Thursday, November 5, 2009

Slow Down? Or Speed Up?

Sometimes I feel like a hamster on a wheel, spinning each day rapidly under my feet: there goes Monday, Tuesday, on to Wednesday, whoa, Thursday already, how did that happen?

My job lends itself to the sensation of rushing time. As a weekly newspaper employee, I am constantly focused on forward propulsion. I work from home on Mondays, making phone calls and conducting interviews. On Tuesdays, I hit the ground hard at the office, cleaning up last week's mess, and beginning the physical layout of the paper. By Wednesday, I am juggling interviews, story writing, layout, and a thousand other tasks, trying to get everything done by the end of the night so we can "put the paper to bed." Thursday I wake up late and bleary-eyed, spent from the 15+ hour deadline day.

Thursday through Sunday is my own time, four days that I feel lucky to have. But why, then, do those days rush by almost as quickly as the three action-packed "work" days? I try to fit it all in, but it seems I am always running out of hours of the day.

I remind myself that it is a luxury problem to have so many things that I love to do, that I don't have enough time for them all. But somehow, that doesn't make the situation any more liveable; it just makes me feel whiney.

I tend to go full speed ahead for several weeks, cramming as much as I can in, and then I crash, cancelling appointments, sleeping for 12 hours straight, holing up in my house for two or three days without emerging.

Pacing is not something that has ever come easy for me. I jump in, swim until exhausted, and then barely make it back safely to the shore. I guess what I struggle with most is feeling like if I just managed my time better, I could keep doing everything, not have to give up anything, and wouldn't feel completely wasted every night as I sink into bed.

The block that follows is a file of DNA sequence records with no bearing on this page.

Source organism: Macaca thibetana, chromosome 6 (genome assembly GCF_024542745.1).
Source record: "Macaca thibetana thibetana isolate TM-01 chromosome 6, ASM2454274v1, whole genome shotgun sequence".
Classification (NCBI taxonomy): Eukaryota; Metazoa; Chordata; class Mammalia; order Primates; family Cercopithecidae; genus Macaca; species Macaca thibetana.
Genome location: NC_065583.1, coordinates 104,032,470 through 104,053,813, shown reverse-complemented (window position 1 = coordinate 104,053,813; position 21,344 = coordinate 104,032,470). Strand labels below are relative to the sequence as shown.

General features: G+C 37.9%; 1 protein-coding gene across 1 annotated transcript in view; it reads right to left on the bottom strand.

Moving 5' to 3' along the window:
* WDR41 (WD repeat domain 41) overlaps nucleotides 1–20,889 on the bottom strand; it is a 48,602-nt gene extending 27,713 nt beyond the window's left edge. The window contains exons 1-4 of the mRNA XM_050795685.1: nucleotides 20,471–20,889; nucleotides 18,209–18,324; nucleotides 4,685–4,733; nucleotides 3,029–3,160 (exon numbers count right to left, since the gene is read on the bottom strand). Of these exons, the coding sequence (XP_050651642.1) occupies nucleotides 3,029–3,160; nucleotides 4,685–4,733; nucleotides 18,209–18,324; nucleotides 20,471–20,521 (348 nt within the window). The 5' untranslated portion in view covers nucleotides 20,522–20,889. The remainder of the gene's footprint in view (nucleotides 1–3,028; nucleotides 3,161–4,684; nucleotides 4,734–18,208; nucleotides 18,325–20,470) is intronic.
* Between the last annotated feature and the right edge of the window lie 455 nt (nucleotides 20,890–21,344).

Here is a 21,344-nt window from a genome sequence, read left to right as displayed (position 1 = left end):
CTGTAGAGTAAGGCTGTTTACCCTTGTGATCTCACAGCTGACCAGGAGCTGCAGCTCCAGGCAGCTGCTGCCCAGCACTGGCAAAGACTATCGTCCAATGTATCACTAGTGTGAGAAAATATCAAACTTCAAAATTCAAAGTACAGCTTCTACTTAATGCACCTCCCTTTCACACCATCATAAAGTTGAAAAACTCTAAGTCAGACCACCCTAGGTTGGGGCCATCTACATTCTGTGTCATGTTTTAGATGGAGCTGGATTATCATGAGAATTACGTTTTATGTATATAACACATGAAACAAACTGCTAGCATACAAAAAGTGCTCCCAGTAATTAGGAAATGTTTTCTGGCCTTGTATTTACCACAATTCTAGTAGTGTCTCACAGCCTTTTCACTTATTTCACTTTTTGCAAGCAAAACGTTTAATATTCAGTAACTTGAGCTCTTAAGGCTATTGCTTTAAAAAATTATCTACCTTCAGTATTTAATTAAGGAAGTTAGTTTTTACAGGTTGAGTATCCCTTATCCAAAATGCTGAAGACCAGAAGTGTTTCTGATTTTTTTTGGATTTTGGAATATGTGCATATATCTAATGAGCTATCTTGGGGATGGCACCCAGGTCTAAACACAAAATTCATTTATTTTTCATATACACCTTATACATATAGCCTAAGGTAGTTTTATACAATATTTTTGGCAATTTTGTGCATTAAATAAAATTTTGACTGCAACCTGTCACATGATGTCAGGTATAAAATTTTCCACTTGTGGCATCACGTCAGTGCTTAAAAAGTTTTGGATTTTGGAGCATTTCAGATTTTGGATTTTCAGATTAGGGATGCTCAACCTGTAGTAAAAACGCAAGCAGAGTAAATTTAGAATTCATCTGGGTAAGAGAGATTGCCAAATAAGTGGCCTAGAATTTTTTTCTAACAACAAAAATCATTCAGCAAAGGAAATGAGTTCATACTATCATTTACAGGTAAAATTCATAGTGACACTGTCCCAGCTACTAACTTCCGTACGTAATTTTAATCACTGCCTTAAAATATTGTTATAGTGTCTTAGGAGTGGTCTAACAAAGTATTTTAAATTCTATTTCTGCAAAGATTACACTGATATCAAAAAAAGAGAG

When I watch other people in my life manage much more demanding schedules with seeming ease, it doesn't help. Then I just feel, once again, like somehow I didn't get the same rulebook, or the proper coaching, something. Somehow, it always turns into a big ball of confusion, leaving me wondering if the problem is learning how to slow down, or figuring out how to speed up.

Any great wisdom out there?


  1. I'm afraid I don't have any wisdom to share, but I can commiserate. I do the exact same thing - run, run, run, run, CRASH. I don't mind the bipolar existence, but I would like to not be shocked every time the crash happens. It's as if I hadn't already done it four thousand times before. So that's my task - anticipate the crash. (I never know exactly when it will happen, but I can at least remember that it will.)

  2. Try reading "The One Who Is Not busy" by Darlene Cohen. It addresses this problem directly by offering practices in the focusing realm. You can be busy and still feel "not busy." -- darlene

  3. Deonne, thanks for the commiseration! At least I have good company. I think anticipating the crash is that crucial piece of sellf knowledge - until we have that, there's no possibility of change. So that's the first step, I guess.

    Darlene, thanks for the book recommendation. I have read your "Turning Suffering Inside Out," which I loved. I purchased a copy of "The One Who Is Not Busy" some time ago, but it's been sitting on my shelf...But this evening after reading your comment I pulled it out - it's going directly to my nightstand. I'm looking forward to your insights...